We propose that an effective way to address the multifactorial condition of cast disease is the application of a multifactorial physiotherapy intervention. Developed through expert consensus this intervention is based on early motion and directed exercises (EMADE). To determine if the EMADE intervention is effective, it is being assessed against the current usual care for this condition. The EMADE protocol is presented in accordance with Standard Protocol Items: Recommendations for Interventional Trials (SPIRIT) and Template for Intervention Description and Replication (TIDieR) guidelines (see Additional files 1 and 2, respectively).

Methods/design

Aim

We aim to establish if, for Weber B ankle fracture patients who have undergone open reduction and internal fixation, whether the EMADE intervention is more effective in reducing symptoms and restoring function than usual care.

Primary objective

The primary objective of this study is to test the hypothesis that the early motion and directed exercise (EMADE) physiotherapy intervention, applied in the clinical setting, will perform better than usual care at 12 weeks following operative fixation for Weber B fracture as measured by the Olerud and Molander Score (OMAS) [26].

Secondary objectives include

  1. 1.

    A key secondary objective is to determine whether, in this patient group, EMADE will perform better than usual care in the short term (12 weeks post surgery) as measured by the EQ-5D-5 L quality of life measure and the Ankle-Fracture Outcome of Rehabilitation Measure (A-FORM)

     
  2. 2.

    To determine whether, in this patient group, EMADE will perform better than usual care, in the medium- and long-term (24 and 52 weeks post surgery, respectively), as measured by the OMAS, EQ-5D-5 L and A-FORM

     
  3. 3.

    To explore the cost-effectiveness of EMADE

     

Trial design and study setting

This is a prospective, pragmatic randomised controlled trial (p-RCT) of superiority design, with participants allocated in a 1:1 ratio to either of two parallel groups. The trial is based in the fracture clinic of the Queen’s Medical Centre, Nottingham University Hospitals, Nottingham, UK, with other sites being considered.

Participants, interventions and outcomes

Recruitment

The clinical care team will identify potential participants from hospital consultant and theatre lists and notify the researchers of those patients willing to be approached. A researcher will approach the potential participant and inform them of all aspects of the study and provide a written information sheet (available via http://www.isrctn.com/ISRCTN11212729). This states that entry is voluntary and that they are free to withdraw at any time without effect on subsequent care. If appropriate, following screening and following the opportunity to make an informed decision, written consent will be obtained from those willing to be recruited to the study. Consent will be re-confirmed verbally at each stage of the study.

Eligibility

Inclusion criteria

  1. 1.

    Patients with isolated, closed Weber B fractures (AO44-B1, -B2 or -B3) which are stable following open reduction and internal fixation. This includes those requiring syndesmosis stabilisation

     
  2. 2.

    Patients aged 18 years and over

     
  3. 3.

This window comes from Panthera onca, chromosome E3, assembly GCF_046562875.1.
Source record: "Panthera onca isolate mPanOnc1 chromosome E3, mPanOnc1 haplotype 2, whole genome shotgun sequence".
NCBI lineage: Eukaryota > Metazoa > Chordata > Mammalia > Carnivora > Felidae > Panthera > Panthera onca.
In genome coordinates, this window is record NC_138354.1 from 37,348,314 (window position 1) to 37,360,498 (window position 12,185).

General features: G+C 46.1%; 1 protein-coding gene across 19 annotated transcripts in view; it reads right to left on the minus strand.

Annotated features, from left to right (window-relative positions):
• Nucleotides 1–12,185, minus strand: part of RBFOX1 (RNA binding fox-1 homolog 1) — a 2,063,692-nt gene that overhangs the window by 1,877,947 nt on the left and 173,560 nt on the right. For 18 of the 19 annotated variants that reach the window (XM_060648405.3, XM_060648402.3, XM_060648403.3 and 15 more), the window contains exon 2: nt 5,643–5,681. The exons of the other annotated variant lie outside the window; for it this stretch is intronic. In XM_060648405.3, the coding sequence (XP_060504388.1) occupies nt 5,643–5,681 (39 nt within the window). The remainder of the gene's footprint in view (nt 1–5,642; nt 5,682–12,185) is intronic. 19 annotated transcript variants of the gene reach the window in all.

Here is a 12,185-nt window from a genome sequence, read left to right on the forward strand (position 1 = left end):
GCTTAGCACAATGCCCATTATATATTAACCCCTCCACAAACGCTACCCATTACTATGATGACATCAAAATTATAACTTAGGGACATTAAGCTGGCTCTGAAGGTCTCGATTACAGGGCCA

Independently living

     
  4. 4.

    Capable of independently reading and completing the study paperwork in English

     

Exclusion criteria

  1. 1.

    Inability to provide informed consent, or declining participation

     
  2. 2.

    Comorbidities: diabetes requiring prescription drugs, non-healing leg/foot ulcers, oral or intravenously administered steroid users, pre-existing ankle arthritis and concurrent or history of significant ipsilateral or contralateral lower limb injury/condition, e.g. prosthesis in lower-limb joints, or neurological disorders

     
  3. 3.

    At the 2-week clinic visit a patient may be excluded if, based on individual clinical decision, there is notable risk that early wound movement will impede satisfactory healing.

     
  4. 4.

    Those unable to commit to weekly clinic visits, if assigned to the EMADE intervention group

     

Interventions

Pre-operatively and, during the first two post-operative weeks, participants receive identical care consisting of admission to hospital and consultant supervised surgery including management on a standard care pathway. Participants are discharged home in a cast and reviewed 2 weeks following surgery. All participants undergo x-ray post surgery and wound inspection following cast removal during the 2-week review (10 to 19 days post surgery). All participants are non-weight-bearing throughout the study until the 6-week point.

The EMADE intervention is a progressive home exercise programme that includes range-of-motion (ROM) and strengthening exercises, and is conducted by the participant up to six times a day. To be able to conduct the exercises, at the 2-week fracture clinic review, those in the EMADE intervention group are fitted with a removable below-knee cast with Velcro retaining straps.

The EMADE programme starts with light intensity and low daily repetitions, and as the weeks progress, becomes progressively more intensive and repetitive. For example, exercises start resistance-free, and are followed by elastic-exercise-band resistance; while the daily repetitions start twice daily and build up to six times daily. These progressions are taught during weekly face-to-face sessions between the week-2 and week-6 fracture clinic reviews.

During the physiotherapy sessions, participants receive manual therapy consisting of 5 to 10 min of joint and soft-tissue manipulation to the ankle complex. Advice and education is on-going and includes; healing processes, control of pain and swelling, and expectations of fluctuation of pain and swelling. These sessions take part in the recruiting hospital, and are provided by an experienced physiotherapist trained in the application of the EMADE intervention.